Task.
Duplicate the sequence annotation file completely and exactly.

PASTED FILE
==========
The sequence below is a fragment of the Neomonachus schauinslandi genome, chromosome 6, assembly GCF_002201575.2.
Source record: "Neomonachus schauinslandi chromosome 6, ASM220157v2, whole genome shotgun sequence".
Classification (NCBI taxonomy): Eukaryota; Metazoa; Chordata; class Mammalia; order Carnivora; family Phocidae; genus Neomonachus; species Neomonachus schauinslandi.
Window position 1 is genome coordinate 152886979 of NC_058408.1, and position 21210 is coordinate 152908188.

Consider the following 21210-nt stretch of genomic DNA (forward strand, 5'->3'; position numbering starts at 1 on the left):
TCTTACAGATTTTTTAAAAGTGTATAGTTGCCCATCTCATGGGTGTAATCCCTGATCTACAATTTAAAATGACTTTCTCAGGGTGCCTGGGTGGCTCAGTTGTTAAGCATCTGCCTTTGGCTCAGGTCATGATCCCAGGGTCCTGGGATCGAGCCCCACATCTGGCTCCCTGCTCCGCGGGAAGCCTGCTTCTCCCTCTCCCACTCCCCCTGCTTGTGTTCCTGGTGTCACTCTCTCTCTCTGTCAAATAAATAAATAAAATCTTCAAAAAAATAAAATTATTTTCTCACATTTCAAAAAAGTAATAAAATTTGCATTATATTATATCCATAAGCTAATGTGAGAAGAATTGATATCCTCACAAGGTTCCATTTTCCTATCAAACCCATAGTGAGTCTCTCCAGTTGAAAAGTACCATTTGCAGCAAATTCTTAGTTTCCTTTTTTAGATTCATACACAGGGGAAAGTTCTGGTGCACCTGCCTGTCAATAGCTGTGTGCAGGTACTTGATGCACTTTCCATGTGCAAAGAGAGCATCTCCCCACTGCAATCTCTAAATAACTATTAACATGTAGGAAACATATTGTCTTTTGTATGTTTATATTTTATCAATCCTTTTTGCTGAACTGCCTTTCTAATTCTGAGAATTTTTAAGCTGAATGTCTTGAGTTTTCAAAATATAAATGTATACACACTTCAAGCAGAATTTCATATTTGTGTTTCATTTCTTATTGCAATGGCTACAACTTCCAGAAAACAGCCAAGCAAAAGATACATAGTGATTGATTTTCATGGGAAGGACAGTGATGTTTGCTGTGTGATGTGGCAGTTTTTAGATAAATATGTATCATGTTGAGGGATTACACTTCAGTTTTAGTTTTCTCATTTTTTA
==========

The sequence below is a fragment of the Neomonachus schauinslandi genome, chromosome 6, assembly GCF_002201575.2.
Source record: "Neomonachus schauinslandi chromosome 6, ASM220157v2, whole genome shotgun sequence".
Classification (NCBI taxonomy): Eukaryota; Metazoa; Chordata; class Mammalia; order Carnivora; family Phocidae; genus Neomonachus; species Neomonachus schauinslandi.
Window position 1 is genome coordinate 152886979 of NC_058408.1, and position 21210 is coordinate 152908188.

Consider the following 21210-nt stretch of genomic DNA (forward strand, 5'->3'; position numbering starts at 1 on the left):
TCTTACAGATTTTTTAAAAGTGTATAGTTGCCCATCTCATGGGTGTAATCCCTGATCTACAATTTAAAATGACTTTCTCAGGGTGCCTGGGTGGCTCAGTTGTTAAGCATCTGCCTTTGGCTCAGGTCATGATCCCAGGGTCCTGGGATCGAGCCCCACATCTGGCTCCCTGCTCCGCGGGAAGCCTGCTTCTCCCTCTCCCACTCCCCCTGCTTGTGTTCCTGGTGTCACTCTCTCTCTCTGTCAAATAAATAAATAAAATCTTCAAAAAAATAAAATTATTTTCTCACATTTCAAAAAAGTAATAAAATTTGCATTATATTATATCCATAAGCTAATGTGAGAAGAATTGATATCCTCACAAGGTTCCATTTTCCTATCAAACCCATAGTGAGTCTCTCCAGTTGAAAAGTACCATTTGCAGCAAATTCTTAGTTTCCTTTTTTAGATTCATACACAGGGGAAAGTTCTGGTGCACCTGCCTGTCAATAGCTGTGTGCAGGTACTTGATGCACTTTCCATGTGCAAAGAGAGCATCTCCCCACTGCAATCTCTAAATAACTATTAACATGTAGGAAACATATTGTCTTTTGTATGTTTATATTTTATCAATCCTTTTTGCTGAACTGCCTTTCTAATTCTGAGAATTTTTAAGCTGAATGTCTTGAGTTTTCAAAATATAAATGTATACACACTTCAAGCAGAATTTCATATTTGTGTTTCATTTCTTATTGCAATGGCTACAACTTCCAGAAAACAGCCAAGCAAAAGATACATAGTGATTGATTTTCATGGGAAGGACAGTGATGTTTGCTGTGTGATGTGGCAGTTTTTAGATAAATATGTATCATGTTGAGGGATTACACTTCAGTTTTAGTTTTCTCATTTTTTA